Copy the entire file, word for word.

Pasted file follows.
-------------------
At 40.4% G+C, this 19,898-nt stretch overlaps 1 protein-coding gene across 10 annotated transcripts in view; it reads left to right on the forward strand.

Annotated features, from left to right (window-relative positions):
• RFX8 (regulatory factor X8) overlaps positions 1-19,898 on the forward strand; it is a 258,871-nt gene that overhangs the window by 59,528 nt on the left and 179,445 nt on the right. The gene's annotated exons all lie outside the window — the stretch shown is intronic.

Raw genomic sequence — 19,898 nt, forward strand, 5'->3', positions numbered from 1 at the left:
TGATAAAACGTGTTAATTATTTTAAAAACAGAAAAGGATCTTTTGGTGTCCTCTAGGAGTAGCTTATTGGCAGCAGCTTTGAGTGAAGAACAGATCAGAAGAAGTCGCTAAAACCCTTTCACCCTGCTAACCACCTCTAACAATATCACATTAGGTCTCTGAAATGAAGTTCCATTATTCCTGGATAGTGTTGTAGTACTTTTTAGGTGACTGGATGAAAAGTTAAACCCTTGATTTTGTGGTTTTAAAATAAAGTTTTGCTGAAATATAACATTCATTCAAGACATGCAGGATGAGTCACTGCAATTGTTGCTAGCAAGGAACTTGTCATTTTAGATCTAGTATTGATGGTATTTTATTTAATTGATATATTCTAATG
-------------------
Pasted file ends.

At 40.4% G+C, this 19,898-nt stretch overlaps 1 protein-coding gene across 10 annotated transcripts in view; it reads left to right on the forward strand.

Annotated features, from left to right (window-relative positions):
• RFX8 (regulatory factor X8) overlaps positions 1-19,898 on the forward strand; it is a 258,871-nt gene that overhangs the window by 59,528 nt on the left and 179,445 nt on the right. The gene's annotated exons all lie outside the window — the stretch shown is intronic.

Raw genomic sequence — 19,898 nt, forward strand, 5'->3', positions numbered from 1 at the left:
TGATAAAACGTGTTAATTATTTTAAAAACAGAAAAGGATCTTTTGGTGTCCTCTAGGAGTAGCTTATTGGCAGCAGCTTTGAGTGAAGAACAGATCAGAAGAAGTCGCTAAAACCCTTTCACCCTGCTAACCACCTCTAACAATATCACATTAGGTCTCTGAAATGAAGTTCCATTATTCCTGGATAGTGTTGTAGTACTTTTTAGGTGACTGGATGAAAAGTTAAACCCTTGATTTTGTGGTTTTAAAATAAAGTTTTGCTGAAATATAACATTCATTCAAGACATGCAGGATGAGTCACTGCAATTGTTGCTAGCAAGGAACTTGTCATTTTAGATCTAGTATTGATGGTATTTTATTTAATTGATATATTCTAATG